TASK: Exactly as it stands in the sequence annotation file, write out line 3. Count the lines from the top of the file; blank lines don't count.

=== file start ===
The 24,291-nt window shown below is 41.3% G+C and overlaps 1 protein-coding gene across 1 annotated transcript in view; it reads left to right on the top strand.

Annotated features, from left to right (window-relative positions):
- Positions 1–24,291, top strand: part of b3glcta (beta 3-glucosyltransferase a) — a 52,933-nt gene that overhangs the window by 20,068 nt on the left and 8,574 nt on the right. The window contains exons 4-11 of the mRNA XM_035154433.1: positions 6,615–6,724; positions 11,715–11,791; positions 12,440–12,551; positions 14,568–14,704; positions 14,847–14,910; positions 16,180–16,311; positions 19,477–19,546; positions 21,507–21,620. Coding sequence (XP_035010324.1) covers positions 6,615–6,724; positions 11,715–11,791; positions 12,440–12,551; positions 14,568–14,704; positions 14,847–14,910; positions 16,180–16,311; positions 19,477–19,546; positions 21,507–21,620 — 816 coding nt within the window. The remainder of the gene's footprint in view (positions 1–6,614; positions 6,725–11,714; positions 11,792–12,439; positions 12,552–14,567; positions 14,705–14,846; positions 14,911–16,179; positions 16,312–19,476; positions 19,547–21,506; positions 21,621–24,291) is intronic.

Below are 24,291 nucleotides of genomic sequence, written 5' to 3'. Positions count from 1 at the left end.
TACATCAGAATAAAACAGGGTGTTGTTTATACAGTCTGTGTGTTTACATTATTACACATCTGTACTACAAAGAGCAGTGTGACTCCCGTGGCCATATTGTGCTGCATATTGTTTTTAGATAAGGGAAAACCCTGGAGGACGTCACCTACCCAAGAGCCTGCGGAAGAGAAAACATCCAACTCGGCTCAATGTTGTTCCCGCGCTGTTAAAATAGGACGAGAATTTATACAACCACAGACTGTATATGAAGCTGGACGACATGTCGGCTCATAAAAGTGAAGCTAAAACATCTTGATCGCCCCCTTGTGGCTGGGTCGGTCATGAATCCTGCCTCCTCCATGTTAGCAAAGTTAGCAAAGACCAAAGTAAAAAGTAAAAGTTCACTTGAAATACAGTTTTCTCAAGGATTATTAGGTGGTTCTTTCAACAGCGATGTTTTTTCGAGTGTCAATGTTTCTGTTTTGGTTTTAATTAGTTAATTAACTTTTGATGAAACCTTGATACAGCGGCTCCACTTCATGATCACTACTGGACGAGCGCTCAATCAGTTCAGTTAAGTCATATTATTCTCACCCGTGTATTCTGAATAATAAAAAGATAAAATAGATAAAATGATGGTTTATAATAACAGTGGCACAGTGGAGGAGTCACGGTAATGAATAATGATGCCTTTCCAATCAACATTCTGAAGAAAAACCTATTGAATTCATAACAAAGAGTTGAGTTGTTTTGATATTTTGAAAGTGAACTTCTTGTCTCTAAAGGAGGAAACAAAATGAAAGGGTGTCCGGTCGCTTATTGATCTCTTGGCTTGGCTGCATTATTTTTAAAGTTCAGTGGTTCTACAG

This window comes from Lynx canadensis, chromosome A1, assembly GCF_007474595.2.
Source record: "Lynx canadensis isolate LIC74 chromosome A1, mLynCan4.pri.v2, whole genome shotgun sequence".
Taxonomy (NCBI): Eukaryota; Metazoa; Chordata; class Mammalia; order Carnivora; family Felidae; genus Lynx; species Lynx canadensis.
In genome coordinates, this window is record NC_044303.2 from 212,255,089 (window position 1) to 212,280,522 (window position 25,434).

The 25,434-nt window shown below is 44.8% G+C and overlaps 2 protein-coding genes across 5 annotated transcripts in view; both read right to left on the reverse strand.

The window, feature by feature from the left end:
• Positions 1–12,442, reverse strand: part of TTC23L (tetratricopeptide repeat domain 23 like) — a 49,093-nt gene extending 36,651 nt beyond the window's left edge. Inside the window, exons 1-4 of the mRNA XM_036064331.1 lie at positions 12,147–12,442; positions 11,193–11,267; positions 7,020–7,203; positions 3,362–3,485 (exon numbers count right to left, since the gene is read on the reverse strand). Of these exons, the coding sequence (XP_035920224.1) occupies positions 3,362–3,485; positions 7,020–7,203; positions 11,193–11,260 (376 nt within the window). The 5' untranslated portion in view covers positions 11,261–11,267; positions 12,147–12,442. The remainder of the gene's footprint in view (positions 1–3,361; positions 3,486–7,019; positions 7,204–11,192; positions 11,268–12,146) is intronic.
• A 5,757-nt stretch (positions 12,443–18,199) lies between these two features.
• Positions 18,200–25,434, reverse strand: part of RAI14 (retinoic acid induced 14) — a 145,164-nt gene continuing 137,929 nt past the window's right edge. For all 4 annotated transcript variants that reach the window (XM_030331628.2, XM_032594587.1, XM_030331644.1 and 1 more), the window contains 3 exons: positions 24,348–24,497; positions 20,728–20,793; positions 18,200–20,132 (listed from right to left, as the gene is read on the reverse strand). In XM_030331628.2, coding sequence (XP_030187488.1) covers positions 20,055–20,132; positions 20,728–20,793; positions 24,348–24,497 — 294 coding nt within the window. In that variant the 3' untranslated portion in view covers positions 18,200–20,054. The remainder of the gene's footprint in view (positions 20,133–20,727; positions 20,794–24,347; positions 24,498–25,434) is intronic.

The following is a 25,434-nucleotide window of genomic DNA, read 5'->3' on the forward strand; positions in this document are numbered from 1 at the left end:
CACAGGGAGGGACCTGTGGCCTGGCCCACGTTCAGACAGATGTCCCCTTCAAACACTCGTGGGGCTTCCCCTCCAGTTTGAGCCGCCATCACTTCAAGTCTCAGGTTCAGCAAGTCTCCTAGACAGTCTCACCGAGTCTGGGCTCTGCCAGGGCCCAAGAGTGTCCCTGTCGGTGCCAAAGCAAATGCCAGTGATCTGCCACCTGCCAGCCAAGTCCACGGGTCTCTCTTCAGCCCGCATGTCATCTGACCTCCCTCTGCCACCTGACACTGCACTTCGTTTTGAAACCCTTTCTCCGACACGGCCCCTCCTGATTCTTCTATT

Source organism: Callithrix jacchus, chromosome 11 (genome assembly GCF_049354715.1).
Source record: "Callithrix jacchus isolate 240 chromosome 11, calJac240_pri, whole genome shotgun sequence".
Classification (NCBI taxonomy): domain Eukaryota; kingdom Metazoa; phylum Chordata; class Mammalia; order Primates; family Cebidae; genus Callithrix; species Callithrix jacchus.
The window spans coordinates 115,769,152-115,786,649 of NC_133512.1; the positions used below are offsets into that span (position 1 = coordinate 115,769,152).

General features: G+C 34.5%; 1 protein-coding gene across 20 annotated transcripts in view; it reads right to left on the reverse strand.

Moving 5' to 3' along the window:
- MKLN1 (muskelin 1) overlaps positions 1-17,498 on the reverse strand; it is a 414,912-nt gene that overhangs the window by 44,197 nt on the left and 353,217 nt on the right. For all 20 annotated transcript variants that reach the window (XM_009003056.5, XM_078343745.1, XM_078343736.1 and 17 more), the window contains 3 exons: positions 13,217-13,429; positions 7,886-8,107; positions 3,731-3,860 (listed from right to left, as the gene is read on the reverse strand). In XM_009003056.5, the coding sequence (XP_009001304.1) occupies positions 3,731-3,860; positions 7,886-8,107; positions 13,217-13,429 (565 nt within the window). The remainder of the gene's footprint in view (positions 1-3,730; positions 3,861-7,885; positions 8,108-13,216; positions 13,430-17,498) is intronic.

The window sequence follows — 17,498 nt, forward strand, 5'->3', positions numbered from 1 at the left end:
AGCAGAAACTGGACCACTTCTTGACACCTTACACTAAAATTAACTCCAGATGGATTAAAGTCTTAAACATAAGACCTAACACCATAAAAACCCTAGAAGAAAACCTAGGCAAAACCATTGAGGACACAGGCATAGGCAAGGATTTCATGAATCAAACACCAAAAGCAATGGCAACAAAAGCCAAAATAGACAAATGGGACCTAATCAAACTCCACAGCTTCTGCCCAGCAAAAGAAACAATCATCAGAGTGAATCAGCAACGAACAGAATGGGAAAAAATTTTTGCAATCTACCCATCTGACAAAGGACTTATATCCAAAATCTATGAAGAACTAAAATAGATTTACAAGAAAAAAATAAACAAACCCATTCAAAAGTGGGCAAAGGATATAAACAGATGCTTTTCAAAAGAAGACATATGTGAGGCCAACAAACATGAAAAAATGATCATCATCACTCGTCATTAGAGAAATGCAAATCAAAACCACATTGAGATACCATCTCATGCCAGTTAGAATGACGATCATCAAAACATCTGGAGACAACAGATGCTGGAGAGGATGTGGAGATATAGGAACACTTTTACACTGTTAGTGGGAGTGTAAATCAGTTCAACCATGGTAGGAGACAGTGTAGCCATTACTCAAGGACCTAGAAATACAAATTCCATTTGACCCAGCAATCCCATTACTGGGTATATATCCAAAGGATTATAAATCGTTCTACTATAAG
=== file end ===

- Positions 1–24,291, top strand: part of b3glcta (beta 3-glucosyltransferase a) — a 52,933-nt gene that overhangs the window by 20,068 nt on the left and 8,574 nt on the right. The window contains exons 4-11 of the mRNA XM_035154433.1: positions 6,615–6,724; positions 11,715–11,791; positions 12,440–12,551; positions 14,568–14,704; positions 14,847–14,910; positions 16,180–16,311; positions 19,477–19,546; positions 21,507–21,620. Coding sequence (XP_035010324.1) covers positions 6,615–6,724; positions 11,715–11,791; positions 12,440–12,551; positions 14,568–14,704; positions 14,847–14,910; positions 16,180–16,311; positions 19,477–19,546; positions 21,507–21,620 — 816 coding nt within the window. The remainder of the gene's footprint in view (positions 1–6,614; positions 6,725–11,714; positions 11,792–12,439; positions 12,552–14,567; positions 14,705–14,846; positions 14,911–16,179; positions 16,312–19,476; positions 19,547–21,506; positions 21,621–24,291) is intronic.